I’m going to come right out and say it; I’m an elitist when it comes to film.If you read my blog you can tell that right away.I’m opinionated, stubborn and can even come across as arrogant.Just like when I reviewed “The Beyond” awhile back, I mentioned about Fulci’s style when it comes to directing.Throw plot and character development right out the window, and give your viewer a product that’s visually striking and laden with gore effects that are still impressive today.You’re not going to find a riveting dialogue and social commentary with this classic from 1979.As a matter of fact a good friend of mine once stated if someone asks him what “Zombie Flesh Eaters” is about, his answer is always he same; “It’s about an hour to long.”
Personally one of my favorite activities is showing this film to friends who have never seen it before.I’ve heard reactions ranging everywhere from “What’s the point of this?”, “Is there a plot anywhere?” and my personal favorite “Is that a shark?” I would also like to add this right here and now, This is without a doubt one of favorite horror films of all time.It’s one of my “Go-To” movies, I can throw it on anytime and enjoy it just as much as I did the first time I saw it.Right from the start it drags you in; The corpse wrapped in a white shroud rising from a hospital bed, a single bullet fired from a pistol and the famous opening line before Fabio Frizzi’s pulsating soundtrack chimes in.”The boat can leave now, Tell the crew.”
I suppose I really don’t have to touch base on the plot at all.Because a lot like “Dawn Of The Dead”, this is required viewing. Not just for Zombie films but horror in general.Filmed on location in New York,Rome and with additional footage shot in the Gulf of Mexico for the infamous “Shark” scene, Fulci’s eye for making the perfect scare is near perfection.So what makes this film so iconic?
I believe a lot has to do with the make up and effects.The zombies Fulci used where actually a a small family of stunt men, which is why a lot of them look alike. Genonnetto Di Rossi’s makeup work rivaled that of Tom Savini’s. Whereas Romero’s “Dawn” gave his cadavers a comic-like appearance, The Zombies from Flesh Eaters have an appearance that gives you the impression that they really are risen Spanish Conquistadores who have been in the grave for close to 500 years.Right down to the crawling worms in the rotted eye socket.The film’s other infamous scene that many people love is the “Eye Splinter” scene, which is one of Fulci’s trademarks, long build up and then a delivery of epic proportions.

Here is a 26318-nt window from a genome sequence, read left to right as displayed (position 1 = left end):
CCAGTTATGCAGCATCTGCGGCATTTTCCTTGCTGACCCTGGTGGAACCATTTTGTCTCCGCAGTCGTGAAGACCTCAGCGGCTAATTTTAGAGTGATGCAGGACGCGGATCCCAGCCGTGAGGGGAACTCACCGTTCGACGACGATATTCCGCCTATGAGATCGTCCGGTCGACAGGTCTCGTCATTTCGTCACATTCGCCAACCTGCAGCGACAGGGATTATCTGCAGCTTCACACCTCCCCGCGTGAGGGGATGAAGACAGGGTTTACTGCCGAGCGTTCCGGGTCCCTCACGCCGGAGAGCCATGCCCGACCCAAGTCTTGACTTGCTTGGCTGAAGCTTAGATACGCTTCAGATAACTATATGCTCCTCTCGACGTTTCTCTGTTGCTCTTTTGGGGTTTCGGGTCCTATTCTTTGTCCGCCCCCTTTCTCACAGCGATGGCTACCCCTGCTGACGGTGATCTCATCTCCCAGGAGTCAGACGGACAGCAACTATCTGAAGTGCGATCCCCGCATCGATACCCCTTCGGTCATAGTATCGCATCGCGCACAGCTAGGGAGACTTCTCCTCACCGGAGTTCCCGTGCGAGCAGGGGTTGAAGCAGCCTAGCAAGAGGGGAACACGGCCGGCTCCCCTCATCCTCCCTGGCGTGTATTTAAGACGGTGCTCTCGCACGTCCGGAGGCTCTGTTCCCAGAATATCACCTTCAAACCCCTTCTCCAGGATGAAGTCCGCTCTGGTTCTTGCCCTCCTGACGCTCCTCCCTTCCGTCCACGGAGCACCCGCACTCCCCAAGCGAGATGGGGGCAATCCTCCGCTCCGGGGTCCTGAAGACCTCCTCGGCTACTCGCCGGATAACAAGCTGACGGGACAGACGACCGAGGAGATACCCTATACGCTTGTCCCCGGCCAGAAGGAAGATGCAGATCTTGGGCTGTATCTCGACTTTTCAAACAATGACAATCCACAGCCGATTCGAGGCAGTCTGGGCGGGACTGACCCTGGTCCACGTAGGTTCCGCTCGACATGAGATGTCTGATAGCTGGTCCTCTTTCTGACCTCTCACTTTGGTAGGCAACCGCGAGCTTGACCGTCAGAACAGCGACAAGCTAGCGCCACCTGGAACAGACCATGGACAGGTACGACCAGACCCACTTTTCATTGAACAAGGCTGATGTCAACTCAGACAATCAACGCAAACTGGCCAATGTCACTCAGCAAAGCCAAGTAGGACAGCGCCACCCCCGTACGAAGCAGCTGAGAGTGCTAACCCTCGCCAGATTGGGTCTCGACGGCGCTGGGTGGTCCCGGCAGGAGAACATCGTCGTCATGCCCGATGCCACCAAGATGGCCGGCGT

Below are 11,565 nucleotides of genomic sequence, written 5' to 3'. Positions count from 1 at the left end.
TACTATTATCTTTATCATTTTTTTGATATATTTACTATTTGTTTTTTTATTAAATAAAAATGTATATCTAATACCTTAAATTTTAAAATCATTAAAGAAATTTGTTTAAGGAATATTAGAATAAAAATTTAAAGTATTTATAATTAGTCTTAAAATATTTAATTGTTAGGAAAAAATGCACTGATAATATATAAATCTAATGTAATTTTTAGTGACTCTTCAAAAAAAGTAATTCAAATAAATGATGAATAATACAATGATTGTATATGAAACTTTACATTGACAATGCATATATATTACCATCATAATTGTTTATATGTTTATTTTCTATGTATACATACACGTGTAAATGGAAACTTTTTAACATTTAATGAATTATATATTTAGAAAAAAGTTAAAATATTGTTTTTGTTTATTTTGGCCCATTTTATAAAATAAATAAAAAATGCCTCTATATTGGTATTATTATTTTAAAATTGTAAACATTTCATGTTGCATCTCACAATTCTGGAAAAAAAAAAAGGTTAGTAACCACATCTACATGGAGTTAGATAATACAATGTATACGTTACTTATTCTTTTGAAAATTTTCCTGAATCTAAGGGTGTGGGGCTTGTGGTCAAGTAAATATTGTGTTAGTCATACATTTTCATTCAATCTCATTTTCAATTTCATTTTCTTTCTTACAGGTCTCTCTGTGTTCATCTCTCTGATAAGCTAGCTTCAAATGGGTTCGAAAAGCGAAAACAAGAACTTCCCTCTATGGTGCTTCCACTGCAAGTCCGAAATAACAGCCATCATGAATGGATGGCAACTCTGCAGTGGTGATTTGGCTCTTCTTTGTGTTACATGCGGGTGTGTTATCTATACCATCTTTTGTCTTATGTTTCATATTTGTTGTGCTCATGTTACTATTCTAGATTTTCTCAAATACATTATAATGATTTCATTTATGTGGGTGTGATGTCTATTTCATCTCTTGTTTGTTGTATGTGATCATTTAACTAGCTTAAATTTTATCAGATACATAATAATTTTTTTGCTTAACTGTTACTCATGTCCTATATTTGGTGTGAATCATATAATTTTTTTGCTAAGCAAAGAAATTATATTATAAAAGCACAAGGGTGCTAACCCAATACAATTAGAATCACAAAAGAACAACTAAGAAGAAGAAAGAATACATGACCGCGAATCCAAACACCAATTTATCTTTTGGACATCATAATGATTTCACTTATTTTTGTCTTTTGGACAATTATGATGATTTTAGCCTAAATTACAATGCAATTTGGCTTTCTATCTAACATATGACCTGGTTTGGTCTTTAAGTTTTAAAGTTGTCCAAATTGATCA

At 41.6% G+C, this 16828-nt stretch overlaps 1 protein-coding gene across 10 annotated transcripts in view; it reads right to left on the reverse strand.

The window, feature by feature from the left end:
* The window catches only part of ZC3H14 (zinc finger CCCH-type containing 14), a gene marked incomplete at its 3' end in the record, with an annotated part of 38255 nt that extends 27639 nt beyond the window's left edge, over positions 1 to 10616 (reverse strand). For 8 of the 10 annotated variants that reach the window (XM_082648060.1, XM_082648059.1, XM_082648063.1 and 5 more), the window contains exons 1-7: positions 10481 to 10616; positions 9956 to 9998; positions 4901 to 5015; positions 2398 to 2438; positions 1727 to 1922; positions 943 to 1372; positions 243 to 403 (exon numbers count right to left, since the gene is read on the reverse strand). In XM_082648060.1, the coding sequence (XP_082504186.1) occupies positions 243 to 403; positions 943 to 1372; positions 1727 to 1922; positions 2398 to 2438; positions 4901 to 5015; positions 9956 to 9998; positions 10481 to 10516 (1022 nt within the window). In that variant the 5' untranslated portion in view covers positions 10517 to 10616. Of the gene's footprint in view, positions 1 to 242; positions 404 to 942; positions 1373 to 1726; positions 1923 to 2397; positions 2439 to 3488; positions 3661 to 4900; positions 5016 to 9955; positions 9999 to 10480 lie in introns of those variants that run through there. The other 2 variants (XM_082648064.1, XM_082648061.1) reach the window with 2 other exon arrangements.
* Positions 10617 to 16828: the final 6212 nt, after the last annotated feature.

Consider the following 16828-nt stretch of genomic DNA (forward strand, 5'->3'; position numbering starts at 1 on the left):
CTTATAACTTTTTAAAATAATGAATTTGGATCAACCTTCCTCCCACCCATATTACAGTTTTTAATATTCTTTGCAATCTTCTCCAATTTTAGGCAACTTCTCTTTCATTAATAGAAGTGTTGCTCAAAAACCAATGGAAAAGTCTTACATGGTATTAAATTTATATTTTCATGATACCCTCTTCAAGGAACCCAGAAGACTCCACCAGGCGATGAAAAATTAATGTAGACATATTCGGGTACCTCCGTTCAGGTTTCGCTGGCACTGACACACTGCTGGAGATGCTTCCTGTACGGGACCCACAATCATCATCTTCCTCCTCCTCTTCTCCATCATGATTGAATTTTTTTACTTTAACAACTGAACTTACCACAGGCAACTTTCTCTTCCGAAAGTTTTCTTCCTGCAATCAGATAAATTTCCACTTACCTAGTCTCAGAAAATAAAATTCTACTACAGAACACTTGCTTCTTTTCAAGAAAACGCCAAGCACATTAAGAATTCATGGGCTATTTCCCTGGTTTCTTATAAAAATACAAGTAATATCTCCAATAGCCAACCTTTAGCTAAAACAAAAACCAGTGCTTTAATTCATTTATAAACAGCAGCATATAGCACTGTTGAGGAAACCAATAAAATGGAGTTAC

Note: In the original screenplay this scene was depicted as a lot more violent.While the zombie pulls her by her hair towards the splinter her scalp was supposed to be ripped off.Why Fulci chose not to have included this aspect in the film is anybody’s guess.
The films final act has 2 things I wanted to touch base upon.Instead of using multiple takes for the final showdown in Dr.Menard’s clinic, Fulci chose to simply re-use the shots of West and company hurling Malatov cocktails at the oncoming horde.Secondly, I’m not going to lie, The film has probably one of the best for zombie film.As the boat leaves the island with West and Anna, they hear on the radio about a state of alert.Zombies have launched an invasion of New York.The two look at each other completely in shock, As we see a large horde slowly crossing a bridge into the city.A perfect ending in my opinion, leaving the viewer to wonder what could possibly happen next.
Note:Fulci never obtained permits to film on the bridge.Which is why during this scene you can hear cars honking as New Yorkers were making their morning commute.
So all that’s really left to say about this film is what else? Fulci Lives.